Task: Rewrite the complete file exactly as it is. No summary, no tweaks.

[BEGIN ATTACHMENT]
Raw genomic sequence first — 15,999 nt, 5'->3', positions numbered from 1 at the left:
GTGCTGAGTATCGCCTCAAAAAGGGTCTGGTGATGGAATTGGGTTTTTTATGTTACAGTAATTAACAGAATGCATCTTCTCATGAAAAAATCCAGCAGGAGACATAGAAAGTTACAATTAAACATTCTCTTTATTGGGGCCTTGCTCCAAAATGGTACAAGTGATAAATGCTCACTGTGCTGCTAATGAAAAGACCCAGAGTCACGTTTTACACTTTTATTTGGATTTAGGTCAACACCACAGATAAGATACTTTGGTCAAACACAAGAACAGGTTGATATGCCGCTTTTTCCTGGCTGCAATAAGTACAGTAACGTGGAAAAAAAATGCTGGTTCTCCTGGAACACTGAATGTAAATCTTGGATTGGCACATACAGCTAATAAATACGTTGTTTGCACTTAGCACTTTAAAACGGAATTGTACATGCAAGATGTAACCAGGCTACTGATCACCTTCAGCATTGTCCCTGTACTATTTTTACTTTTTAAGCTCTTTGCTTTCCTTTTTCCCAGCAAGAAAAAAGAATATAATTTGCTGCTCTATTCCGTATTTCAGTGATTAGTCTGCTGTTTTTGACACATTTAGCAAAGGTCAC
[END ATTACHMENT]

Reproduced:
Raw genomic sequence first — 15,999 nt, 5'->3', positions numbered from 1 at the left:
GTGCTGAGTATCGCCTCAAAAAGGGTCTGGTGATGGAATTGGGTTTTTTATGTTACAGTAATTAACAGAATGCATCTTCTCATGAAAAAATCCAGCAGGAGACATAGAAAGTTACAATTAAACATTCTCTTTATTGGGGCCTTGCTCCAAAATGGTACAAGTGATAAATGCTCACTGTGCTGCTAATGAAAAGACCCAGAGTCACGTTTTACACTTTTATTTGGATTTAGGTCAACACCACAGATAAGATACTTTGGTCAAACACAAGAACAGGTTGATATGCCGCTTTTTCCTGGCTGCAATAAGTACAGTAACGTGGAAAAAAAATGCTGGTTCTCCTGGAACACTGAATGTAAATCTTGGATTGGCACATACAGCTAATAAATACGTTGTTTGCACTTAGCACTTTAAAACGGAATTGTACATGCAAGATGTAACCAGGCTACTGATCACCTTCAGCATTGTCCCTGTACTATTTTTACTTTTTAAGCTCTTTGCTTTCCTTTTTCCCAGCAAGAAAAAAGAATATAATTTGCTGCTCTATTCCGTATTTCAGTGATTAGTCTGCTGTTTTTGACACATTTAGCAAAGGTCAC